TPM brings maintenance into focus as a necessary and vitally important part of the business. It is no longer regarded as a non-profit activity. Down time for maintenance is scheduled as a part of the manufacturing day and, in some cases, as an integral part of the manufacturing process. The goal is to hold emergency and unscheduled maintenance to a minimum.

TPM - History

TPM is a innovative Japanese concept. The origin of TPM can be traced back to 1951 when preventive maintenance was introduced in Japan. However the concept of preventive maintenance was taken from USA.

Nippondenso was the first company to introduce plant wide preventive maintenance in 1960. Preventive maintenance is the concept wherein, operators produced goods using machines and the maintenance group was dedicated with work of maintaining those machines, however with the automation of Nippondenso, maintenance became a problem as more maintenance personnel were required. So the management decided that the routine maintenance of equipment would be carried out by the operators. ( This is Autonomous maintenance, one of the features of TPM ). Maintenance group took up only essential maintenance works.

Thus Nippondenso which already followed preventive maintenance also added Autonomous maintenance done by production operators. The maintenance crew went in the equipment modification for improving reliability. The modifications were made or incorporated in new equipment. This lead to maintenance prevention. Thus preventive maintenance along with Maintenance prevention and Maintainability Improvement gave birth to Productive maintenance. The aim of productive maintenance was to maximize plant and equipment effectiveness to achieve optimum life cycle cost of production equipment.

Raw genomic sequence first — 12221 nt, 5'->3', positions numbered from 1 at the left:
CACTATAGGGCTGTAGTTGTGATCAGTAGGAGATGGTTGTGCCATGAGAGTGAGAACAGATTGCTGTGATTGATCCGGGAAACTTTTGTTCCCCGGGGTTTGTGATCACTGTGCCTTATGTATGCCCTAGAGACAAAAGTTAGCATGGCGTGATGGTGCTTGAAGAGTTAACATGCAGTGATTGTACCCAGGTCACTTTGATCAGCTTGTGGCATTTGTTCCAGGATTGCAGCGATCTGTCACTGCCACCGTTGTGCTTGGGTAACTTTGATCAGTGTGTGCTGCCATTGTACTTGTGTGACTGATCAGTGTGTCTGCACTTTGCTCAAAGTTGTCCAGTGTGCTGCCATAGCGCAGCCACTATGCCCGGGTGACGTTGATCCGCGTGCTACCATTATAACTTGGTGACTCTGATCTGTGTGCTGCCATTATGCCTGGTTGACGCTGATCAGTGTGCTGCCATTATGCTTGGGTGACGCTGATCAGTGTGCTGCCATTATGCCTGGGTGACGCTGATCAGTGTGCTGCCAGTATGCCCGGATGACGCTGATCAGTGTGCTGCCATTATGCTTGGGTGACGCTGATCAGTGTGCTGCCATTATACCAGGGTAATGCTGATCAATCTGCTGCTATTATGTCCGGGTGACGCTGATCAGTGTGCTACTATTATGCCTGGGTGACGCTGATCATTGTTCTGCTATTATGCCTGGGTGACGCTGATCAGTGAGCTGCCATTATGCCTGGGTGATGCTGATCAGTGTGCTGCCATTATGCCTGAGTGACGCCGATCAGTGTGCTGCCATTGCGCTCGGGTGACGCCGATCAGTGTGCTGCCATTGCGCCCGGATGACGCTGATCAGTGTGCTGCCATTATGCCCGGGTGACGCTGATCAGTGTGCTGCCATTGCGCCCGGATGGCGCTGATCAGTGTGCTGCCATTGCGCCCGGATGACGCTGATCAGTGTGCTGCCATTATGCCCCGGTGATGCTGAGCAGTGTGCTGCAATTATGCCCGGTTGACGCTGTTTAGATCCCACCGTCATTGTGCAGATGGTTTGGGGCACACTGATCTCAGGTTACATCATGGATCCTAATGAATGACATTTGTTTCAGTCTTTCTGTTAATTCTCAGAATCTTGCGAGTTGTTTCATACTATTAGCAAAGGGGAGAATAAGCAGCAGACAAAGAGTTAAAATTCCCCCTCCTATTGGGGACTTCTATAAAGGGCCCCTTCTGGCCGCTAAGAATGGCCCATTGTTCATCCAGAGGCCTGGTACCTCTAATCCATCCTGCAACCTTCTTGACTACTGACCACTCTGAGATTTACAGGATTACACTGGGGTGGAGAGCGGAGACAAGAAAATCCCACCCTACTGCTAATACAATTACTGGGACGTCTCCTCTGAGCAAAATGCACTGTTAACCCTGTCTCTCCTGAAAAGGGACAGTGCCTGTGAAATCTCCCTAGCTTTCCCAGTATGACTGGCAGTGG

By then Nippon Denso had made quality circles, involving the employees participation. Thus all employees took part in implementing Productive maintenance. Based on these developments Nippondenso was awarded the distinguished plant prize for developing and implementing TPM, by the Japanese Institute of Plant Engineers ( JIPE ). Thus Nippondenso of the Toyota group became the first company to obtain the TPM certification.

Why TPM ?

TPM was introduced to achieve the following objectives. The important ones are listed below.
  • Avoid wastage in a quickly changing economic environment.
  • Producing goods without reducing product quality.
  • Reduce cost.
  • Produce a low batch quantity at the earliest possible time.
  • Goods send to the customers must be non defective.
Similarities and differences between TQM and TPM :

The TPM program closely resembles the popular Total Quality Management (TQM) program. Many of the tools such as employee empowerment, benchmarking, documentation, etc. used in TQM are used to implement and optimize TPM. Following are the similarities between the two.
  • Total commitment to the program by upper level management is required in both programmes
  • Employees must be empowered to initiate corrective action, and
  • A long range outlook must be accepted as TPM may take a year or more to implement and is an on-going process. Changes in employee mind-set toward their job responsibilities must take place as well.
The differences between TQM and TPM is summarized below.

TQM Category TPM
Object Quality ( Output and effects) Equipment ( Input and cause )
Mains of attaining goal Systematize the management.  It is software oriented Employees participation and it is hardware oriented
Target Quality for PPM Elimination of losses and wastes.